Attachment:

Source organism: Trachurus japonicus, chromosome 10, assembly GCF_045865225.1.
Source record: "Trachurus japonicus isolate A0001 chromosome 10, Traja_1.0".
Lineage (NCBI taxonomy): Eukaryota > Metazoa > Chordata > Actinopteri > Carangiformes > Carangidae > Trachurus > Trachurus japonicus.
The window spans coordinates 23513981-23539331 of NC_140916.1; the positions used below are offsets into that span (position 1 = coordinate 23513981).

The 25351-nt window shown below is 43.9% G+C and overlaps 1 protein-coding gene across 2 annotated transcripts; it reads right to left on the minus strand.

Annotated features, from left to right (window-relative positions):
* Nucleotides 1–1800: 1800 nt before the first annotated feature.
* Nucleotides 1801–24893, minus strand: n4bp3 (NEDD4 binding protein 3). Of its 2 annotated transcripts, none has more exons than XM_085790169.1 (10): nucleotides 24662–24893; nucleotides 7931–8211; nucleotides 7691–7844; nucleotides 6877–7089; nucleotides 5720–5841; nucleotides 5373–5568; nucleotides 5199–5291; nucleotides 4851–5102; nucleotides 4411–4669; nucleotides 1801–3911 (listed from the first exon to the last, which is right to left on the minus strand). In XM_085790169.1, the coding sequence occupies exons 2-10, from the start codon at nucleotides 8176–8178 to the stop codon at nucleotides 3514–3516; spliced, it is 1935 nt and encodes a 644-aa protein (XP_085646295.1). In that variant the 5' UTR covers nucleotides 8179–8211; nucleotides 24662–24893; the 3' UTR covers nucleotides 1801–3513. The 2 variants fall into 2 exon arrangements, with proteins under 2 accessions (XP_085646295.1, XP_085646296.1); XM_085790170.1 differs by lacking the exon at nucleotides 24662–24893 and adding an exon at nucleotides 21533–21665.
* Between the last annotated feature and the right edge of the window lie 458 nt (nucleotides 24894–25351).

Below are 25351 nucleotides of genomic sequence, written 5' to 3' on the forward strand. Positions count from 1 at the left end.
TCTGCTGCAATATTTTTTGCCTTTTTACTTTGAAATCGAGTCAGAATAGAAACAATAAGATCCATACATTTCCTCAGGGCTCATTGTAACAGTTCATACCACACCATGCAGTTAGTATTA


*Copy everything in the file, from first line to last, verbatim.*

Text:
Source organism: Trachurus japonicus, chromosome 10, assembly GCF_045865225.1.
Source record: "Trachurus japonicus isolate A0001 chromosome 10, Traja_1.0".
Lineage (NCBI taxonomy): Eukaryota > Metazoa > Chordata > Actinopteri > Carangiformes > Carangidae > Trachurus > Trachurus japonicus.
The window spans coordinates 23513981-23539331 of NC_140916.1; the positions used below are offsets into that span (position 1 = coordinate 23513981).

The 25351-nt window shown below is 43.9% G+C and overlaps 1 protein-coding gene across 2 annotated transcripts; it reads right to left on the minus strand.

Annotated features, from left to right (window-relative positions):
* Nucleotides 1–1800: 1800 nt before the first annotated feature.
* Nucleotides 1801–24893, minus strand: n4bp3 (NEDD4 binding protein 3). Of its 2 annotated transcripts, none has more exons than XM_085790169.1 (10): nucleotides 24662–24893; nucleotides 7931–8211; nucleotides 7691–7844; nucleotides 6877–7089; nucleotides 5720–5841; nucleotides 5373–5568; nucleotides 5199–5291; nucleotides 4851–5102; nucleotides 4411–4669; nucleotides 1801–3911 (listed from the first exon to the last, which is right to left on the minus strand). In XM_085790169.1, the coding sequence occupies exons 2-10, from the start codon at nucleotides 8176–8178 to the stop codon at nucleotides 3514–3516; spliced, it is 1935 nt and encodes a 644-aa protein (XP_085646295.1). In that variant the 5' UTR covers nucleotides 8179–8211; nucleotides 24662–24893; the 3' UTR covers nucleotides 1801–3513. The 2 variants fall into 2 exon arrangements, with proteins under 2 accessions (XP_085646295.1, XP_085646296.1); XM_085790170.1 differs by lacking the exon at nucleotides 24662–24893 and adding an exon at nucleotides 21533–21665.
* Between the last annotated feature and the right edge of the window lie 458 nt (nucleotides 24894–25351).

Below are 25351 nucleotides of genomic sequence, written 5' to 3' on the forward strand. Positions count from 1 at the left end.
TCTGCTGCAATATTTTTTGCCTTTTTACTTTGAAATCGAGTCAGAATAGAAACAATAAGATCCATACATTTCCTCAGGGCTCATTGTAACAGTTCATACCACACCATGCAGTTAGTATTA